Prostate external beam radiotherapy combined with high-dose-rate brachytherapy: dose-volume parameters from deformably-registered plans correlate with late gastrointestinal complications

Calyn Moulton, Mike House, V. Lye, C.I. Tang, M. Krawiec, David Joseph, J.W. Denham, Martin Ebert

Research output: Contribution to journalArticle

12 Citations (Scopus)

Abstract

© 2016 The Author(s).Background: Derivation of dose-volume correlated with toxicity for multi-modal treatments can be difficult due to the perceived need for voxel-by-voxel dose accumulation. With data available for a single-institution cohort with long follow-up, an investigation was undertaken into rectal dose-volume effects for gastrointestinal toxicities after deformably-registering each phase of a combined external beam radiotherapy (EBRT)/high-dose-rate (HDR) brachytherapy prostate treatment. Methods: One hundred and eighteen patients received EBRT in 23 fractions of 2 Gy and HDR (TG43 algorithm) in 3 fractions of 6.5 Gy. Results for the Late Effects of Normal Tissues - Subjective, Objective, Management and Analytic toxicity assessments were available with a median follow-up of 72 months. The HDR CT was deformably-registered to the EBRT CT. Doses were corrected for dose fractionation. Rectum dose-volume histogram (DVH) parameters were calculated in two ways. (1) Distribution-adding: parameters were calculated after the EBRT dose distribution was 3D-summed with the registered HDR dose distribution. (2) Parameter-adding: the EBRT DVH parameters were added to HDR DVH parameters. Logistic regressions and Mann-Whitney U-tests were used to correlate parameters with late peak toxicity (dichotomised at grade 1 or 2). Results: The 48-80, 40-63 and 49-55 Gy dose regions from distribution-adding were significantly correlated with rectal bleeding, urgency/tenesmus and stool frequency respectively. Additionally, urgency/tenesmus and anorectal pain were associated with the 25-26 Gy and 44-48 Gy dose regions from distribution-adding respectively. Parameter-adding also indicated the low-mid dose region was significantly correlated with stool frequency and proctitis. Conclusions: This study confirms significant dose-histogram effects for gastrointestinal toxicities after including deformable registration to combine phases of EBRT/HDR prostate cancer treatment. The findings from distribution-adding were in most cases consistent with those from parameter-adding. The mid-high dose range and near maximum doses were important for rectal bleeding. The distribution-adding mid-high dose range was also important for stool frequency and urgency/tenesmus. We encourage additional studies in a variety of institutions using a variety of dose accumulation methods with appropriate inter-fraction motion management. Trial registration: NCT NCT00193856. Retrospectively registered 12 September 2005.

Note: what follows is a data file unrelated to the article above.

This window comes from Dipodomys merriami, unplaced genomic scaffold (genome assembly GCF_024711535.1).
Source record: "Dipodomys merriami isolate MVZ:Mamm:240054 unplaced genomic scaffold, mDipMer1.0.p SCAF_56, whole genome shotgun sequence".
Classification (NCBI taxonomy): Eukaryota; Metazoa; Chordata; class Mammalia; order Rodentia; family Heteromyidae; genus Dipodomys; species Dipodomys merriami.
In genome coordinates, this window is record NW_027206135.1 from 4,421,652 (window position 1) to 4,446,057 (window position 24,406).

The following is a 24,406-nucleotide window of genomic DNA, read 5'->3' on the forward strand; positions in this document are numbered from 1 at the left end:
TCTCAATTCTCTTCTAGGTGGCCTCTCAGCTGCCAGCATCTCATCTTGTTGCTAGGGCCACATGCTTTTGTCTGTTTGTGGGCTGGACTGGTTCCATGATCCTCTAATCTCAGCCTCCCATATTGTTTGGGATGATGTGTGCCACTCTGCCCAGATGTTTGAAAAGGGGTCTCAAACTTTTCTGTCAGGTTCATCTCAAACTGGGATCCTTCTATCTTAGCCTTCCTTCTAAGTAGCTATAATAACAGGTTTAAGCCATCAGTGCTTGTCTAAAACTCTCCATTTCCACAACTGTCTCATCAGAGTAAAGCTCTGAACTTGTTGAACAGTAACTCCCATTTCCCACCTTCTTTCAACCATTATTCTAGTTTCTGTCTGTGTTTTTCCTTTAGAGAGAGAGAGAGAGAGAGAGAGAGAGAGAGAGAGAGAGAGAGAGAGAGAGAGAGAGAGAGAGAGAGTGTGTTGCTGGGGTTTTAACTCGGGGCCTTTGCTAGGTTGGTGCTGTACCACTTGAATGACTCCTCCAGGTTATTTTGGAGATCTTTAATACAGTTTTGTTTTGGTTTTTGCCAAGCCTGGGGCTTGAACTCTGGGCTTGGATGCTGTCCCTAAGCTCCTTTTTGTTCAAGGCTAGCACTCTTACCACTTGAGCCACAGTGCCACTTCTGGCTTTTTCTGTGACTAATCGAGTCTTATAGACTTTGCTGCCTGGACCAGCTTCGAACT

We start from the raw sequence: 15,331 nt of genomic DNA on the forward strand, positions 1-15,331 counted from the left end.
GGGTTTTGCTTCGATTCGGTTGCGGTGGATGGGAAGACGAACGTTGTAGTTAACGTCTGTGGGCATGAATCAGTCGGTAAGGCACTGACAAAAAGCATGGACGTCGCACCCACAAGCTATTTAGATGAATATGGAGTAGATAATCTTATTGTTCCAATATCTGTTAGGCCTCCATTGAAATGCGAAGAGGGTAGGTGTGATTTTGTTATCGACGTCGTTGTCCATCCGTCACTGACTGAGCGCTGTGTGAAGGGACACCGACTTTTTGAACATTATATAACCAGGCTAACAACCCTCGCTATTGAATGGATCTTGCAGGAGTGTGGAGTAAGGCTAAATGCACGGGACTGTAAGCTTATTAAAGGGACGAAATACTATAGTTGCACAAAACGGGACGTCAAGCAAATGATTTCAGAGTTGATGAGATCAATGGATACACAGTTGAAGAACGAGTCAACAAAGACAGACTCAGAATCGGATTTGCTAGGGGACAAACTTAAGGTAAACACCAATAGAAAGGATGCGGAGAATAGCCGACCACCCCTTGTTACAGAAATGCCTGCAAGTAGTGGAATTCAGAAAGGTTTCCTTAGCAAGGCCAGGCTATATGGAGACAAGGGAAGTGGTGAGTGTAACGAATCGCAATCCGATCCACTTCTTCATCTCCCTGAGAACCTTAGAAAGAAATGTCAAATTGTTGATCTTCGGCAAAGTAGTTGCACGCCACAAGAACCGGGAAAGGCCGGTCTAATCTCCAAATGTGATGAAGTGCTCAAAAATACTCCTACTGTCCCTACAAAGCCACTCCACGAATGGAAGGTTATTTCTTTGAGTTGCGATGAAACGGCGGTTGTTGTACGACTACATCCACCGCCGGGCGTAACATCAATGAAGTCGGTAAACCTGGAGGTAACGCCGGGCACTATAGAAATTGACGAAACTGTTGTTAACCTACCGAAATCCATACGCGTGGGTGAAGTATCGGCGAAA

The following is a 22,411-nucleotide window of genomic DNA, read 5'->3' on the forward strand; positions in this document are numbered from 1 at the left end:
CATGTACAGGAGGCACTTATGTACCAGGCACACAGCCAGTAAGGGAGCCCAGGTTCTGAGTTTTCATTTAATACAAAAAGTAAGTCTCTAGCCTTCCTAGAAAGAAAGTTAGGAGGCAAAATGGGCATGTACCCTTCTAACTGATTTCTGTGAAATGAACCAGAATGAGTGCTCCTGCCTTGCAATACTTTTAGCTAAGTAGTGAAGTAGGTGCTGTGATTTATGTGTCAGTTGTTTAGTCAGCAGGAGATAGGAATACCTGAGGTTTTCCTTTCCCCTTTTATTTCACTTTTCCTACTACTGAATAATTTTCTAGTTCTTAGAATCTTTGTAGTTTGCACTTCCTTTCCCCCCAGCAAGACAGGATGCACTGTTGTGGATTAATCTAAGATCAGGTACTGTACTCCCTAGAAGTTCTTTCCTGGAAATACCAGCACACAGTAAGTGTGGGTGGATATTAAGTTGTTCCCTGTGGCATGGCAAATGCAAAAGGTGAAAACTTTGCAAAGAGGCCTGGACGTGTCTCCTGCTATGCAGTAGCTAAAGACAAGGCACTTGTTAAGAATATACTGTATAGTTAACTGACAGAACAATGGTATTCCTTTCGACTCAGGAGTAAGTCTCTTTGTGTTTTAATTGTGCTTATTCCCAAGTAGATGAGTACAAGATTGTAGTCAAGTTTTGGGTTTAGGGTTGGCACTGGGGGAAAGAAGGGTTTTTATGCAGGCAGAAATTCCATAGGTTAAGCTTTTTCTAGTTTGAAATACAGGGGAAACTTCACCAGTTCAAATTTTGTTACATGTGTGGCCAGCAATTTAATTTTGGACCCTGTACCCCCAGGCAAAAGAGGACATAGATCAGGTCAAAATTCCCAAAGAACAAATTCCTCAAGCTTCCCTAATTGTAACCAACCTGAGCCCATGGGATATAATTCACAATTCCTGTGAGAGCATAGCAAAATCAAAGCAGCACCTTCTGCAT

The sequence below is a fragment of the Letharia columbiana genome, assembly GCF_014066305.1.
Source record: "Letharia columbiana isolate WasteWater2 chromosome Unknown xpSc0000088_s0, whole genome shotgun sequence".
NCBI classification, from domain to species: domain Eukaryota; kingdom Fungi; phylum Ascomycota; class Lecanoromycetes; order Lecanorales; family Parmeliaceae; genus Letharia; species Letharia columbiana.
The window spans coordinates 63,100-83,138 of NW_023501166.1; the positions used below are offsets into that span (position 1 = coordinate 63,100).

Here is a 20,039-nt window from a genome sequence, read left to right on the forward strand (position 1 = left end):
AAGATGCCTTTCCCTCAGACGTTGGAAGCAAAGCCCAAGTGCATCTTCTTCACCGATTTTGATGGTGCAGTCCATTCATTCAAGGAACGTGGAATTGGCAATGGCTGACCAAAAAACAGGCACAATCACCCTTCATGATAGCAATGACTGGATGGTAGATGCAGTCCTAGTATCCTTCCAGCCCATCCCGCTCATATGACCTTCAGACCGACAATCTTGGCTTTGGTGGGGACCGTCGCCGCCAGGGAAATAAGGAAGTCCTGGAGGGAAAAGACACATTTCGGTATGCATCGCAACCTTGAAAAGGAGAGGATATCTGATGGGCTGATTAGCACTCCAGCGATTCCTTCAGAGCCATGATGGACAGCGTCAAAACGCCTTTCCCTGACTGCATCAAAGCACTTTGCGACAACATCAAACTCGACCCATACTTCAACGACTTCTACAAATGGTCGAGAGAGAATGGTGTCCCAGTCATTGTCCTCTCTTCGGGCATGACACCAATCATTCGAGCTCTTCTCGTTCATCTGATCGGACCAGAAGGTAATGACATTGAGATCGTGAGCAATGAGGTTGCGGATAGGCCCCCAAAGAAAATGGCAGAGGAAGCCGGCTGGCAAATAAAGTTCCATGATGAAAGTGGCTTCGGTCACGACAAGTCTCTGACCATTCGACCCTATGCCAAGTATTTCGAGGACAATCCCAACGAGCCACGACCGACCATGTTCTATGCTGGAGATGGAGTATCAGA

Original languageEnglish
Pages (from-to)1-13
Number of pages13
JournalRadiation Oncology
Volume11
Issue number1
Publication statusPublished - 31 Oct 2016

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